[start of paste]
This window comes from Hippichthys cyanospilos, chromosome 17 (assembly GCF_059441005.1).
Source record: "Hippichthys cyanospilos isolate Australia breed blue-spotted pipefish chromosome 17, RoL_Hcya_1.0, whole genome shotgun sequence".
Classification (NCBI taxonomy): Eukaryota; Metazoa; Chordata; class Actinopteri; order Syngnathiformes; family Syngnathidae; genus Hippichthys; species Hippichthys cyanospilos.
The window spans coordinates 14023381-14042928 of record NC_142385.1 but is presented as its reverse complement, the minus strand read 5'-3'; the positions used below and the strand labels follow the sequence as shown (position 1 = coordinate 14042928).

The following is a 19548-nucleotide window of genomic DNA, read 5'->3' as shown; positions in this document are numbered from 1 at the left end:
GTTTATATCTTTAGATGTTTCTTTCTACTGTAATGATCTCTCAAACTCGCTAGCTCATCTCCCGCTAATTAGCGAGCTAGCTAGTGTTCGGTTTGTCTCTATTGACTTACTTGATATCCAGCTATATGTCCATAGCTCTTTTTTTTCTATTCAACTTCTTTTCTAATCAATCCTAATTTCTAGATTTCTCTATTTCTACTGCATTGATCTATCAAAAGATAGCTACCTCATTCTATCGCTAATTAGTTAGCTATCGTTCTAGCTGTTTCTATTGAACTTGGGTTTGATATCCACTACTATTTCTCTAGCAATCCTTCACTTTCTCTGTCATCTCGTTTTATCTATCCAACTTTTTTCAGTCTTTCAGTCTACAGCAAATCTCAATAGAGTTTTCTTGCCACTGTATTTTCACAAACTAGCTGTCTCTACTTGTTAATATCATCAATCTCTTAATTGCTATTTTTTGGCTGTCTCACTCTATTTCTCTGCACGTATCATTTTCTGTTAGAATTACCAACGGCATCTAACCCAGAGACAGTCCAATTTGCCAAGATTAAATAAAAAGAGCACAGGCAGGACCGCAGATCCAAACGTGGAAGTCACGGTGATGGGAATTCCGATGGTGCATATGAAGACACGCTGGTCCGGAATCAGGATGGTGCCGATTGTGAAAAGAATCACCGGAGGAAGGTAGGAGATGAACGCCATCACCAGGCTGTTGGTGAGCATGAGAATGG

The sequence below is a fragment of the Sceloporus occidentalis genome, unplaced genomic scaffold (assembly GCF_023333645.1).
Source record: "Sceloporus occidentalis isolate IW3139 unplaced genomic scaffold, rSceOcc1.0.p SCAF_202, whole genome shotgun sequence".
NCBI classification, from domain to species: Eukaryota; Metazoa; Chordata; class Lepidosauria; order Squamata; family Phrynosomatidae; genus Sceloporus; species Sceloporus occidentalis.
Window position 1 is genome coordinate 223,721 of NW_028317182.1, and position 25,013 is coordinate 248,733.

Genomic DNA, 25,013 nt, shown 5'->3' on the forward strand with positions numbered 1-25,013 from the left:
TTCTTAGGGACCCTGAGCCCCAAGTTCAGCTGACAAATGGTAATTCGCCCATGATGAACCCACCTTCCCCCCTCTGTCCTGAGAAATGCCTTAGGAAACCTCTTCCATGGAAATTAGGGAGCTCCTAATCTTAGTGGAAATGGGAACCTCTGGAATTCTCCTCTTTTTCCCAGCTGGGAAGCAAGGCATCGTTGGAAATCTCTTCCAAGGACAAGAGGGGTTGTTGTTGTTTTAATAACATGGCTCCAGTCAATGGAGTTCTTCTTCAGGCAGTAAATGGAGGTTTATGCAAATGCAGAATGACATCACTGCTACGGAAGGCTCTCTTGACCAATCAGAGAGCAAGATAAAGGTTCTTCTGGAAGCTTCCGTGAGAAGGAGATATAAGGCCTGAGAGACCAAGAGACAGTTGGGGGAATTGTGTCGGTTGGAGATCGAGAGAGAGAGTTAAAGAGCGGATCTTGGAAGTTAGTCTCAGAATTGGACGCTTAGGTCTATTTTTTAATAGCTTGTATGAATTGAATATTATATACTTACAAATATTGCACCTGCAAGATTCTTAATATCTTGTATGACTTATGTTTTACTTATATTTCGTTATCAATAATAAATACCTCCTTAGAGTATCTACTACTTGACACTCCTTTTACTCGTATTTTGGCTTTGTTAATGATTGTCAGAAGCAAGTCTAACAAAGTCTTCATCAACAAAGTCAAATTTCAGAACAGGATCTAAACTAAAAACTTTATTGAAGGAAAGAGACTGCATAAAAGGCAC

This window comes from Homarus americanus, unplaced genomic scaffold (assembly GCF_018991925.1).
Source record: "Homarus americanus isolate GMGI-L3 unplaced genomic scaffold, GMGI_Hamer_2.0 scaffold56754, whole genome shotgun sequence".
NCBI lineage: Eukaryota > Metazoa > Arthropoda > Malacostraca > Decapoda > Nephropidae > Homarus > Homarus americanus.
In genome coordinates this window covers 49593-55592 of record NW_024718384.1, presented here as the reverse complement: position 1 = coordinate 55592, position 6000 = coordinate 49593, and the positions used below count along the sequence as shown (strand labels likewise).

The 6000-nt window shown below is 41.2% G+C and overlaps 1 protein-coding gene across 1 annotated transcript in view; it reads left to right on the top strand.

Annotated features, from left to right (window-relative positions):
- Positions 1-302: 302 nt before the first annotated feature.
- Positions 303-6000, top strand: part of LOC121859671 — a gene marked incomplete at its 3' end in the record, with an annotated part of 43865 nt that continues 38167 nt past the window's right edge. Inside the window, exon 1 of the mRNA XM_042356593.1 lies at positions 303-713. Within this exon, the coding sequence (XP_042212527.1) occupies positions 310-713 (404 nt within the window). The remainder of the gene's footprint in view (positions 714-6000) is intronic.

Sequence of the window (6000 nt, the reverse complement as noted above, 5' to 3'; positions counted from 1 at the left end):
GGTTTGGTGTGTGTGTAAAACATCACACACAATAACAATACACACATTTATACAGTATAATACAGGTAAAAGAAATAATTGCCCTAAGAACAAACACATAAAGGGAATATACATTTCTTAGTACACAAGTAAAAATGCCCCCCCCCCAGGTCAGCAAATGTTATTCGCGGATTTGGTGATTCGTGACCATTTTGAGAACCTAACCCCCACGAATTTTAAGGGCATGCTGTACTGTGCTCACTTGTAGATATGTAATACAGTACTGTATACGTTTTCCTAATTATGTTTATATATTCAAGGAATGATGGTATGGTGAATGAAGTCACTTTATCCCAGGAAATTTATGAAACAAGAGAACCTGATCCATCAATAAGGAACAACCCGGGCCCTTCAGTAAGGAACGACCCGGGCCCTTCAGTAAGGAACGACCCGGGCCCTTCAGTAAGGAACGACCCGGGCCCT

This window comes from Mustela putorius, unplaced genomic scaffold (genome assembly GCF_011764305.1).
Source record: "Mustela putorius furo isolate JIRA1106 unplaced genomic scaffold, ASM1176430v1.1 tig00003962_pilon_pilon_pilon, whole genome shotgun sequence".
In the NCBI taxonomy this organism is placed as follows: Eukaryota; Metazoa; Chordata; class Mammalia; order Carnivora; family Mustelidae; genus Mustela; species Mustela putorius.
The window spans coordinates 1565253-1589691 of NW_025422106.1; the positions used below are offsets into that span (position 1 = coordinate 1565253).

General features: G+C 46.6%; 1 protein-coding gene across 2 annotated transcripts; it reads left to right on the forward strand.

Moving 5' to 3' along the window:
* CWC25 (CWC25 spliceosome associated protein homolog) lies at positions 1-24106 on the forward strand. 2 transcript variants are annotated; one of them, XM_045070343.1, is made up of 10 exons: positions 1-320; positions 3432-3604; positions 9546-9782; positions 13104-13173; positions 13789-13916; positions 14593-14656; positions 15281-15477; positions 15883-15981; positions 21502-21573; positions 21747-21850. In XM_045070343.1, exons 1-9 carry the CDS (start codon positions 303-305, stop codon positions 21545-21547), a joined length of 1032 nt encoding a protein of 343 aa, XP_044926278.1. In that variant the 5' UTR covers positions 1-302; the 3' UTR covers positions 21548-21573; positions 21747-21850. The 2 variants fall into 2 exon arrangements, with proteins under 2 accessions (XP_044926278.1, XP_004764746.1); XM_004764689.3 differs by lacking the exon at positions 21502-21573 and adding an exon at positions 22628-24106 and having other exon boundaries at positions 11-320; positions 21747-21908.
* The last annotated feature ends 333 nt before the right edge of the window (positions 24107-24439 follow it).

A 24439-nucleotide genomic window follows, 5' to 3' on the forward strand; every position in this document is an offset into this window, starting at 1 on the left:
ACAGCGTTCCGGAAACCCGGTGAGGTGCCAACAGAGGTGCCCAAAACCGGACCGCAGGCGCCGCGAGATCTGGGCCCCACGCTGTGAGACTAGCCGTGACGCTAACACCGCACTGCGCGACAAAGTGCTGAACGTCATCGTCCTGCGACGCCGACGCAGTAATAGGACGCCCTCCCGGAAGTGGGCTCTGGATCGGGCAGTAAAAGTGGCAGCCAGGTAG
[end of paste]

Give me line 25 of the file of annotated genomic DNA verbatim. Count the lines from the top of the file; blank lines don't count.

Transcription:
In the NCBI taxonomy this organism is placed as follows: Eukaryota; Metazoa; Chordata; class Mammalia; order Carnivora; family Mustelidae; genus Mustela; species Mustela putorius.